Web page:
In his last years Confucius worked on editing such classics as Shi Jing (Book of Odes), Spring and Autumn Annals, and the Yi Jing (Book of Changes). The wisdom of Confucius is best known to us through the Lun-Yu or Analects, which contains numerous conversations of Confucius and his students. The Analects was combined with the Da Xue (Higher Education), Zhong Yong (Center of Harmony), and the Book of Mencius to form the four great Confucian classics studied for centuries by the Chinese for civil service examinations.

According to the historian Sima Qian The Center of Harmony was written by Zi-si who was the grandson of Confucius and possibly the teacher of Mencius. The following text Higher Education is the portion of the Da Xue which is supposed to be the words of Confucius handed down by Zeng-zi. The remainder of the Da Xue which is a commentary by Zeng-zi on this text has not been included in this collection.

by Confucius

English version by Sanderson Beck

The Way of higher education is cultivated and practiced by
manifesting the enlightening character of spiritual power,
loving the people as they grow,
and living in the highest good.

By knowing how to live in the highest good,
purpose is directed.
When purpose is directed, calm clarity results.
Calm clarity leads to peaceful poise.
Peaceful poise leads to careful deliberation.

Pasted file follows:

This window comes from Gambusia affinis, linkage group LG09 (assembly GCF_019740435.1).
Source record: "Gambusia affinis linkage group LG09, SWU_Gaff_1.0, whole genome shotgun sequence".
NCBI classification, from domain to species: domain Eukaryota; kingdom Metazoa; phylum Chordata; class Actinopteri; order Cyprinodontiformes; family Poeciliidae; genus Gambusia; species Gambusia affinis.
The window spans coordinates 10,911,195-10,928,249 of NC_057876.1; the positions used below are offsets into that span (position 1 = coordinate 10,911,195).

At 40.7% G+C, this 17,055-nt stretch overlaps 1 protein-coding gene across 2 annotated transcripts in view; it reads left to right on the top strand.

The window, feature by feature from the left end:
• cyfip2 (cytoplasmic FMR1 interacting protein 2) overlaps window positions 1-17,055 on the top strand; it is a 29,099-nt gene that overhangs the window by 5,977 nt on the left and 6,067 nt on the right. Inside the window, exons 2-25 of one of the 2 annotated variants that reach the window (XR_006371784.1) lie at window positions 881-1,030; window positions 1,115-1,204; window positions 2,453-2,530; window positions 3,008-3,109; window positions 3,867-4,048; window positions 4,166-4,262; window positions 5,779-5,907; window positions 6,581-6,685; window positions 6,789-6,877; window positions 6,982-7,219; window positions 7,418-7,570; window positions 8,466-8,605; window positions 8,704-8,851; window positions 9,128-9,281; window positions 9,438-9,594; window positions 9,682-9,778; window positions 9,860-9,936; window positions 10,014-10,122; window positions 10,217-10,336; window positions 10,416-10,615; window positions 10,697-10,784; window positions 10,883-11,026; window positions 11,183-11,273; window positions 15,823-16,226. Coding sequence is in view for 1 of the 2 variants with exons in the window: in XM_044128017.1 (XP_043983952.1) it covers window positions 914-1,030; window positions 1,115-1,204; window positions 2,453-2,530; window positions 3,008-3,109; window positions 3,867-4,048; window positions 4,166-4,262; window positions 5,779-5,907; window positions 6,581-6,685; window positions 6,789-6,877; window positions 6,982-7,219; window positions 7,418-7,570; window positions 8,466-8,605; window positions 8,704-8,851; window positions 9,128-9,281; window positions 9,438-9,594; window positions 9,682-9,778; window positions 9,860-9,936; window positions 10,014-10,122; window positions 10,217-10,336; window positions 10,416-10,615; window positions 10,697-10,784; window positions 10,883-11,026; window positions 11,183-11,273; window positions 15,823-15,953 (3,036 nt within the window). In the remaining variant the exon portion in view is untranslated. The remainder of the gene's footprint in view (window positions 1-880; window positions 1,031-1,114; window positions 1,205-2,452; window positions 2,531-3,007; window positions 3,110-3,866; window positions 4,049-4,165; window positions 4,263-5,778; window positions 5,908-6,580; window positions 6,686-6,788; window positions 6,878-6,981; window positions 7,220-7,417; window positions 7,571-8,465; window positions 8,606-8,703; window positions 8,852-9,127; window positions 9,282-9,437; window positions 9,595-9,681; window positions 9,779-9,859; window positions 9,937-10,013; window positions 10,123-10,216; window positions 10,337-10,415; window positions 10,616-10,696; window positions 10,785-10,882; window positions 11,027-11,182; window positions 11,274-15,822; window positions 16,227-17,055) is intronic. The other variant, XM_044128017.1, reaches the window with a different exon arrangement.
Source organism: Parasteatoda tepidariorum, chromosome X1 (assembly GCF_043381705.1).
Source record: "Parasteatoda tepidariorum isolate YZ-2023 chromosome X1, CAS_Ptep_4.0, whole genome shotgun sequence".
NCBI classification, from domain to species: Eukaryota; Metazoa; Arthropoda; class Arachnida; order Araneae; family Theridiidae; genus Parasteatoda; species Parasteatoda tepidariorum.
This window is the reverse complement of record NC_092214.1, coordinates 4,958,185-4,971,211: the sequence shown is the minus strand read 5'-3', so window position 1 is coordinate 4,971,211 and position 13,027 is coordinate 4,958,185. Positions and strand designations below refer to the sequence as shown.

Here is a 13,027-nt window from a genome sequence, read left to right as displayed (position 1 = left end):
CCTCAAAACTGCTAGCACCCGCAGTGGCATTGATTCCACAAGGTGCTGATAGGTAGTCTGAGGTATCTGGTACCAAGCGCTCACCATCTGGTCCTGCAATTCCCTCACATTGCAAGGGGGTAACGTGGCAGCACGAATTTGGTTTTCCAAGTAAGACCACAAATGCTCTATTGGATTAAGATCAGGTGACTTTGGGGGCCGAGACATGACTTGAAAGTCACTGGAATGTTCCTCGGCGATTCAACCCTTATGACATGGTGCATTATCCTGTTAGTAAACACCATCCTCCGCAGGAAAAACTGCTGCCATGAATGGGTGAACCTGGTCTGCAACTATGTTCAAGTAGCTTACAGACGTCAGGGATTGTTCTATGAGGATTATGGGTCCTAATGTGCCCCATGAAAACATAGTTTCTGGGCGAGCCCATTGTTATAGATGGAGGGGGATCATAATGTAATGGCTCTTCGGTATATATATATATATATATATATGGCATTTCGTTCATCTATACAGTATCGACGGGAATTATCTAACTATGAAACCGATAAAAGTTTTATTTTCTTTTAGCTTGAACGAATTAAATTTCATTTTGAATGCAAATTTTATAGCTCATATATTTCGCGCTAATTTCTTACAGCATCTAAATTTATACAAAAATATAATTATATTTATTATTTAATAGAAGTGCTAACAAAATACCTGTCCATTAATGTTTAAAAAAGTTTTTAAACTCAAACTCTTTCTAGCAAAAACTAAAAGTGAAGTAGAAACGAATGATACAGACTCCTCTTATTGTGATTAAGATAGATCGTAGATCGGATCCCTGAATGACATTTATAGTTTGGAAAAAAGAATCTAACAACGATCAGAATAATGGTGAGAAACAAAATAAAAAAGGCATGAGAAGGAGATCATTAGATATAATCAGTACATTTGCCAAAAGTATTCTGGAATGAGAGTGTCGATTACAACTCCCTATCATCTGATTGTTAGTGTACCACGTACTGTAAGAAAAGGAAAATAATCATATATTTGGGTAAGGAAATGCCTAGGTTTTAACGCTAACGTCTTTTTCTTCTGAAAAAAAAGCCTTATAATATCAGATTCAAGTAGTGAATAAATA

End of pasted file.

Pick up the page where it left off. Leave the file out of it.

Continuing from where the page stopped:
Careful deliberation leads to success.
Living things have their roots and branches;
human events have their beginnings and endings.
To understand what is first and last
will lead one near the Way.

The ancients who wished to manifest
the enlightening character of spiritual power to the world
would first bring order to their government.
Wishing to bring order to their government,
they would first bring harmony to their families.
Wishing to bring harmony to their families,
they would first cultivate their personal lives.
Wishing to cultivate their personal lives,
they would first set their hearts right.
Wishing to set their hearts right,
they would first make their wills sincere.
Wishing to make their wills sincere,
they would first extend their knowledge to the utmost.
Such extension of knowledge comes from investigating things.

When things are investigated, knowledge is extended.
When knowledge is extended, the will becomes sincere.
When the will is sincere, the heart is set right.
When the heart is right, the personal life is cultivated.
When personal lives are cultivated,
families become harmonious.
When families are harmonious,
government becomes orderly.
And when government is orderly,
there will be peace in the world.

From the Son of Heaven down to the common people,
all must regard cultivation of the personal life as the root.
A disordered root cannot grow into ordered branches.
If what is near is neglected,
how can one take care of what is far away?
This is the root and foundation of knowledge.

Copyright 1996, 2002 by Sanderson Beck

This has been published in the WISDOM BIBLE as a book. To hear the audio recording please go to Wisdom Bible Audios.


Confucius, Mencius and Xun-zi ETHICS OF CIVILIZATION

Life of Confucius
Attitudes of Confucius
How Confucius Taught
What Confucius Taught
Did Confucius Practice It?
Influence of Confucius

BECK index